In accordance with the invention, means are provided for maintaining the level of the oil 18 in each of the crankcases 16 and 17 regardless of the level of the compressors or the pressure within the crankcases of the compressors. As seen in FIGS. 1 through 5, such means includes a bypass conduit 24 connecting the outlet of pump 22 to the crankcase -16 in compressor 12 and a bypass conduit 26 connecting the outlet of pump 20 to the crankcase 17 of the compressor 14. Since the pumps 20 and 22 are driven whenever the compressors 12 and 14 are operating a continuous supply of low pressure lubricating oil will be present in the bypass conduits 24 and 26. i
Means are provided for metering the flow of oil through the bypass conduits to prevent the complete transfer of oil from the pumps 20 and 22 to the adjoining compressor. Such means is in the form of a restricting or metering orifice 25 provided in each of the bypass conduits 24 and 26. If the bypass conduits 24 and 26 are left open, all of the oil from one of the pumps could be transferred to the adjoining compressor with substantially little circulation of oil in the compressor supplied by that pump. A throttling or shut-off valve 27 can be provided in each of the bypass conduits, if desired.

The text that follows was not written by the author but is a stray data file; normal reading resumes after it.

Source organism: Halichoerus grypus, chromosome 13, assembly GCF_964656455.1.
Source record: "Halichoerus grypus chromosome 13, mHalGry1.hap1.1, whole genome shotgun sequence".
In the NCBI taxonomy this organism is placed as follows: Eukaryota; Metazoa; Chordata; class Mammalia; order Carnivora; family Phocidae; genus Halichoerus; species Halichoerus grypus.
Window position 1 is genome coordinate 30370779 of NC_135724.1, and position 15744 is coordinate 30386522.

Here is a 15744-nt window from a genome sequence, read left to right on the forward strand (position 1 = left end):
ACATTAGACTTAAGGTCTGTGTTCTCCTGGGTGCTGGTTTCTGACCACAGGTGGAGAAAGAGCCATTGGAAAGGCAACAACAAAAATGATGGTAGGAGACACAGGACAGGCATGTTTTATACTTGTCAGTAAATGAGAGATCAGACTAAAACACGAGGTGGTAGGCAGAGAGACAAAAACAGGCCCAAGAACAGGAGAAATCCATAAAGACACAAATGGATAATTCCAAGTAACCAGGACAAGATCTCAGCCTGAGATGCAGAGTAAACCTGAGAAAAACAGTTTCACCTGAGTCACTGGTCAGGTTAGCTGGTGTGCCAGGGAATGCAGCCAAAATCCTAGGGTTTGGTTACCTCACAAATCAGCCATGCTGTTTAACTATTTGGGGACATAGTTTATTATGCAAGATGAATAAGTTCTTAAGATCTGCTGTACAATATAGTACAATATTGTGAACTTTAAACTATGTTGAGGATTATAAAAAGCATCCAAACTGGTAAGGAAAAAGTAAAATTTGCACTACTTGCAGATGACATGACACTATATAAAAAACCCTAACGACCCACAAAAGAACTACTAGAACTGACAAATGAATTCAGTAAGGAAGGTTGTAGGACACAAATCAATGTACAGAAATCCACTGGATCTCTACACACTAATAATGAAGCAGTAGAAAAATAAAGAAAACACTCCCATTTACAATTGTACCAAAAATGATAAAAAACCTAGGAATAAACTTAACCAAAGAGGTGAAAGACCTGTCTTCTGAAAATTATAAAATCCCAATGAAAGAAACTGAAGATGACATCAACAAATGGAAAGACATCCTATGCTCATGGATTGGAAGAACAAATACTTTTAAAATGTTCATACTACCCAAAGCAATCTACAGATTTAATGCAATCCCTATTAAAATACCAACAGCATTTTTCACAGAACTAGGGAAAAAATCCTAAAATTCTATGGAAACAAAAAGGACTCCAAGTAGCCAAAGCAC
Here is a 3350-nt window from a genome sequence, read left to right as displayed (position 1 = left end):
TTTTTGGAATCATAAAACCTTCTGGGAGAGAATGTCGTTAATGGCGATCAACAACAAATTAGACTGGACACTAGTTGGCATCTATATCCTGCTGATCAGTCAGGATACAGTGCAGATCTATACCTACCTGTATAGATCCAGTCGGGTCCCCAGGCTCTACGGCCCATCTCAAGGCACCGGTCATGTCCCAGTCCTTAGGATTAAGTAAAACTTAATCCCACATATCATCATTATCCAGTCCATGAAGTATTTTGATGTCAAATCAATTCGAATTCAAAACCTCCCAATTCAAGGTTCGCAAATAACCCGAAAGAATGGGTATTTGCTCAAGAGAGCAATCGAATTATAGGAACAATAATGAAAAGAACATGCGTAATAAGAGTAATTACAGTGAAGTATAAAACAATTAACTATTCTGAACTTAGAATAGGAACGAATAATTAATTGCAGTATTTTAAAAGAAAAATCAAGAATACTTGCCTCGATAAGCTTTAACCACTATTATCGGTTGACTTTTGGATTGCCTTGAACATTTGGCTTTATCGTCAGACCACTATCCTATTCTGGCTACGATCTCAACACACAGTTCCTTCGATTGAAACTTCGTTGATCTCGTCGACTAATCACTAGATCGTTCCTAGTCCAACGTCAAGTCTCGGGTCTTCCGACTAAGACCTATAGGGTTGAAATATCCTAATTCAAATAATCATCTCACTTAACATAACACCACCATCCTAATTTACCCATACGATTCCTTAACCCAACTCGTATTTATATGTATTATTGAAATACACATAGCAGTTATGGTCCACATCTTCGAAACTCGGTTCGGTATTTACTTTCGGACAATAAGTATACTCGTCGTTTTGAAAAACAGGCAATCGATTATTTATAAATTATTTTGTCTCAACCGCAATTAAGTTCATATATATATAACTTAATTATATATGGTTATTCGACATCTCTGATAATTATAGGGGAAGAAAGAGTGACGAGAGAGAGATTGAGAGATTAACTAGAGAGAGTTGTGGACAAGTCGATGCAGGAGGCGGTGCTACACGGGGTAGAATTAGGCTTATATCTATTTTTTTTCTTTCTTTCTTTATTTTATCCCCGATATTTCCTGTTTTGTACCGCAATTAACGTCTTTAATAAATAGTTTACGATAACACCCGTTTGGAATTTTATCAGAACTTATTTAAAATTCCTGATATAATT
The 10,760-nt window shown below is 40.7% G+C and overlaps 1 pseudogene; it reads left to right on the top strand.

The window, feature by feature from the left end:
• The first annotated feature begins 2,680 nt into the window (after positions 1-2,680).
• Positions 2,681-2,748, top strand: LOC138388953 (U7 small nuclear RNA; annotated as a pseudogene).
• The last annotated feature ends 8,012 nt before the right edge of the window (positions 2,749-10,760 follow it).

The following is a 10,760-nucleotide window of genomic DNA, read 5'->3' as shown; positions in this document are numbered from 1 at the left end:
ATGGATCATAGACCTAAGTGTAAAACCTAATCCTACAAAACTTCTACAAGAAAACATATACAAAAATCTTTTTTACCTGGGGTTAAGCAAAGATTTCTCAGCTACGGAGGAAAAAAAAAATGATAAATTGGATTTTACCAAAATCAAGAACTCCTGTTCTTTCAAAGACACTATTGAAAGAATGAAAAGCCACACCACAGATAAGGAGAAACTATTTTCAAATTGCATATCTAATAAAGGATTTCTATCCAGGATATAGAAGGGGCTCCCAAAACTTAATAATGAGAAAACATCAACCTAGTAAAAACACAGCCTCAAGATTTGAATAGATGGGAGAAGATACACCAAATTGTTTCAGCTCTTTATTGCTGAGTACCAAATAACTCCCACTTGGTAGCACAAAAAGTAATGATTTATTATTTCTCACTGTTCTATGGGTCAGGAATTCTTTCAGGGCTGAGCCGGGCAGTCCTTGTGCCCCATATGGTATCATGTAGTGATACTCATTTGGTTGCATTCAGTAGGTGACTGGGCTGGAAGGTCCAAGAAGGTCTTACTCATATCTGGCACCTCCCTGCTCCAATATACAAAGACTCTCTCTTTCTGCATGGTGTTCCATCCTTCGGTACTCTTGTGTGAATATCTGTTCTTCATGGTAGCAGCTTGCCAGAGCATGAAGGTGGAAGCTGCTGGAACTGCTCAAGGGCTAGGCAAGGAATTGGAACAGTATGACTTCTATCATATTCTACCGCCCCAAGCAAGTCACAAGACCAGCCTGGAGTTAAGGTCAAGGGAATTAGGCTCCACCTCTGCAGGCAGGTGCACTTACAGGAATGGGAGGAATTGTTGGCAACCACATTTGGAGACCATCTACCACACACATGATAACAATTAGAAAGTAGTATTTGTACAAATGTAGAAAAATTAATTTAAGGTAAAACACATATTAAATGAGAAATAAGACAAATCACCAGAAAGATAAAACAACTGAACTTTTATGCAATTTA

Means are provided for controlling the flow of oil through the bypass conduits 24 and 26 to maintain a substantially constant level of oil in each of the crankcases for the compressors. Such means includes a selfcontained liquid level operated valve assembly 28 and 30 provided in each of the crankcases 16 and 17, respectively. Each valve assembly includes a valve 32 operatively connected to a float 34 which is positioned to respond to the level of oil 18 in one of the crankcases 16 and 17. More particularly and referring to FIGS. 3-5, the valve 32 includes a support block 36 having an inlet passage 38, and an outlet passage 40. The inlet passage is threaded at 42 for connection to an inlet pipe 44 provided on the end of bypass conduit 24. The outlet passage 40 is threaded at 46 to receive a plug 48 having a central orifice 50 and a valve seat 52. A valve stem 54 is mounted for reciprocal movement within the-orifice 50 and is provided with a head 56 which is positioned to seat on the valve seat 52.